It has been in operation under this name for the past 22 years. It was first opened under this name when Mr. and Mrs. George Disrude (who now operate the Mineral Bath establishment) purchased the home from Robert Riese. At that time the home was licensed for 19 patients and is still licensed for the same number.

June 6, 1963, Mr. and Mrs. Disrude sold the business to Mr. and Mrs. Herman Krattiger. Mrs. Krattiger has been the administrator since that time...

This home is and always has been an excellent home for patients needing a home atmosphere and personal attention. A small home such as this has the time to become personally into take several courses of train involved with the residents. Mrs. Krattiger attended the friendships have been formed and much sadness will be expressed by the patients who now reside there and families of those who must find a new place of residence.

It has been necessary for each resident to have their personal doctor, dentist, a dietician consultant and registered nurse a required number of hours each week and a social worker. Regular employees are on duty 24 hours each day.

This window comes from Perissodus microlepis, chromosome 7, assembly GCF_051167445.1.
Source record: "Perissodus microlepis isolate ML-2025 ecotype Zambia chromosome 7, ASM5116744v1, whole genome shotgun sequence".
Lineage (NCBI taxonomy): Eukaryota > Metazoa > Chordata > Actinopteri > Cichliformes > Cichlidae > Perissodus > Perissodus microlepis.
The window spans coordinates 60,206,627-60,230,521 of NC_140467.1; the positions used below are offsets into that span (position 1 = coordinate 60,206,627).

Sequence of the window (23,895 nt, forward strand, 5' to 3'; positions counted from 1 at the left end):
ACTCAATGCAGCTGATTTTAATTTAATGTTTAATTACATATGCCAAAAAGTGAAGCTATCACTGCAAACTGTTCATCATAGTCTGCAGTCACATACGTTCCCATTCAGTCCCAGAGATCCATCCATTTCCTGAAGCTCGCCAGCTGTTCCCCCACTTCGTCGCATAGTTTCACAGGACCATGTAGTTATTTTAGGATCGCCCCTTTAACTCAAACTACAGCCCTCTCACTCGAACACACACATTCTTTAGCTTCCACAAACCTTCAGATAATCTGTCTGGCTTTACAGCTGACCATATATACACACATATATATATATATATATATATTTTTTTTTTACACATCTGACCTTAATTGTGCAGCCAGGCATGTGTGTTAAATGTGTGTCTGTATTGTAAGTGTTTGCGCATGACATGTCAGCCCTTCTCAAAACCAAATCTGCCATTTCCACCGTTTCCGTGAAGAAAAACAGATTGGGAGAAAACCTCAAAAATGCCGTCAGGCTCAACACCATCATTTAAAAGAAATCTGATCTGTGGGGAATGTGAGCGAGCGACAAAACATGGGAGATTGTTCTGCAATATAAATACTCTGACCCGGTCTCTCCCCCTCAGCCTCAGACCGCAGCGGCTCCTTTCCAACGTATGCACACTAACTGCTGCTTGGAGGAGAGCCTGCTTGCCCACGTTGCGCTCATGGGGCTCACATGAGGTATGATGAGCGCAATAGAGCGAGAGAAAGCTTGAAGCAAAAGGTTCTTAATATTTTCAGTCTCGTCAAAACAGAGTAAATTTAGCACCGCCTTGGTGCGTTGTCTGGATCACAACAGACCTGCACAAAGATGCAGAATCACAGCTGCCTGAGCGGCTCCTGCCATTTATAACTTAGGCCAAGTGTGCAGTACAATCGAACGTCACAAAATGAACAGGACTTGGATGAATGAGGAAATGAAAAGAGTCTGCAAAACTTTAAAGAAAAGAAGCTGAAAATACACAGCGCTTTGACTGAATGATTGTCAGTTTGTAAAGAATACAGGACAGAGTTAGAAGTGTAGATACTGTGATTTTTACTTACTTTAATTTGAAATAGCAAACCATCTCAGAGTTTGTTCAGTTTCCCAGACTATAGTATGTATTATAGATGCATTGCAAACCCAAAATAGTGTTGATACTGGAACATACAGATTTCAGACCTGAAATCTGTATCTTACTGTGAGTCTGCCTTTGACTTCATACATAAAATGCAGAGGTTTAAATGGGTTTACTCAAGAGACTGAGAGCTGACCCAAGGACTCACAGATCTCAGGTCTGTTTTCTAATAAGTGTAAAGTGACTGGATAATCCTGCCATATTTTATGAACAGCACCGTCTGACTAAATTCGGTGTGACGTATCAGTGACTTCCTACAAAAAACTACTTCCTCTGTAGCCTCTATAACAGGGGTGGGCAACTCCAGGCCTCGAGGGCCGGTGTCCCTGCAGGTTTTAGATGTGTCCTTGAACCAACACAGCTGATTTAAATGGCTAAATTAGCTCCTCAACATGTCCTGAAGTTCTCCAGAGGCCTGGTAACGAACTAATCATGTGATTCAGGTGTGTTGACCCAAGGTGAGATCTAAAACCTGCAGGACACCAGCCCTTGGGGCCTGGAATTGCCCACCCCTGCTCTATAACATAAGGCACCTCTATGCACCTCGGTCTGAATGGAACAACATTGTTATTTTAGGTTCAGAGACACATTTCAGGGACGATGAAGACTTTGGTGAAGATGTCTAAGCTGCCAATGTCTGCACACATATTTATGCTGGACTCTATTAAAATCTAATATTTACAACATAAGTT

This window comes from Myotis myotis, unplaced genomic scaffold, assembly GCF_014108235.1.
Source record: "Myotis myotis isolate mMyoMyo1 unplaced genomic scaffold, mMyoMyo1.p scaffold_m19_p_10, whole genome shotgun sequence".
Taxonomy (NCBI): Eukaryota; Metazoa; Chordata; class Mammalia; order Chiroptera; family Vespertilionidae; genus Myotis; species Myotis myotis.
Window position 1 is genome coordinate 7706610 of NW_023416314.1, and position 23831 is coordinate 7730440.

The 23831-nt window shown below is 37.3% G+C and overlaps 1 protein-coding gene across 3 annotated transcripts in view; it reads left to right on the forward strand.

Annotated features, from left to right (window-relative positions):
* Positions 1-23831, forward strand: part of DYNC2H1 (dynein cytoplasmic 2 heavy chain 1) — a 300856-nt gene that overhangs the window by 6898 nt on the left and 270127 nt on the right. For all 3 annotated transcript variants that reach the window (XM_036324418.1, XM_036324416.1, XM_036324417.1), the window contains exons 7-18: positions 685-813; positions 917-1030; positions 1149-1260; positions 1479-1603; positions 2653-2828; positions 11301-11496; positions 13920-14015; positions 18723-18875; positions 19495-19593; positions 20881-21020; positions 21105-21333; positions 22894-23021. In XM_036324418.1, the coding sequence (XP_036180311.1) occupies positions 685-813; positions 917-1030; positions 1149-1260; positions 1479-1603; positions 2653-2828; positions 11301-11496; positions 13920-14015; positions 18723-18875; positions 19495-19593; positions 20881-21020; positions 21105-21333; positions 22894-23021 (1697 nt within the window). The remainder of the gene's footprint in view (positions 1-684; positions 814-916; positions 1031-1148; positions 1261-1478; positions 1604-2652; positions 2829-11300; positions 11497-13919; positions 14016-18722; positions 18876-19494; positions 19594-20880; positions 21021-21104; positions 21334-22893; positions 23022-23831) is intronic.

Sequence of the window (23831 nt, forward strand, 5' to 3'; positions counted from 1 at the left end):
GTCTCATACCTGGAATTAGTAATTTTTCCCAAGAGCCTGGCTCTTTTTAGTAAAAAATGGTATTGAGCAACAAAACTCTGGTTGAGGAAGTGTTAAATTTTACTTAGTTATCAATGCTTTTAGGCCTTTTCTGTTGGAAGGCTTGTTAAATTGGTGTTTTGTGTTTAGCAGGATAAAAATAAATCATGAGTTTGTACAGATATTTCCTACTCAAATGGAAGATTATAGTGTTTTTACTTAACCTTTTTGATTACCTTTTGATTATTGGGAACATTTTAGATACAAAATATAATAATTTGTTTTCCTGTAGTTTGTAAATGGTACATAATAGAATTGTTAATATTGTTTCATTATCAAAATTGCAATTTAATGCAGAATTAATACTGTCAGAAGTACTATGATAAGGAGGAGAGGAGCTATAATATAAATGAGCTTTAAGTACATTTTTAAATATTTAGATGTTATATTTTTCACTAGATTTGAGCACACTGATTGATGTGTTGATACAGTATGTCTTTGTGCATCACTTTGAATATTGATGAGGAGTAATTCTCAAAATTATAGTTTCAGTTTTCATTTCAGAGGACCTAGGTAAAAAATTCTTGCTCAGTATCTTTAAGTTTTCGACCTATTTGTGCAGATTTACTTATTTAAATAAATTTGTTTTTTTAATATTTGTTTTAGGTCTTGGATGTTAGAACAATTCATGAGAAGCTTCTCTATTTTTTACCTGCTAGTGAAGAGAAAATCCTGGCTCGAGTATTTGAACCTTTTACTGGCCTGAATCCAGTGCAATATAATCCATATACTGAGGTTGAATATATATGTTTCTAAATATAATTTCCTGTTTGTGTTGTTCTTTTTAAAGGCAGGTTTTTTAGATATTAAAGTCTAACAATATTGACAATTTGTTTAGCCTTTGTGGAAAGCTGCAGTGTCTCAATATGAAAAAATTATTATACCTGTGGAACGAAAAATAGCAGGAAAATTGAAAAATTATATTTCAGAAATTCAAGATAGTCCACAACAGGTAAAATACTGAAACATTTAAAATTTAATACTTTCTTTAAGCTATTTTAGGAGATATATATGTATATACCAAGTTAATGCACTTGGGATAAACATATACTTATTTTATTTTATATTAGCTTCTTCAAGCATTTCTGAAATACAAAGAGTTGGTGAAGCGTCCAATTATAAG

It was after much consideration and surveys by the State that the above was determined. The contact with all the activities from all organizations and friends who have called and helped in so many ways to brighten the days have been gratefully accepted and appreciated.
We have tried to make it "A home away from home."

The McNair Home's Fate

Despite the eligibility of the house to be protected on the Historic National Register, it was sadly razed and became an asphalt parking lot for the church situated across the street.





Sources 

  • via Wisconsin Historical Society
Wisconsin Historical Society, Wisconsin Architecture and History Inventory, "Miles McNair Home", "Brodhead", "Green", "WI", "89660".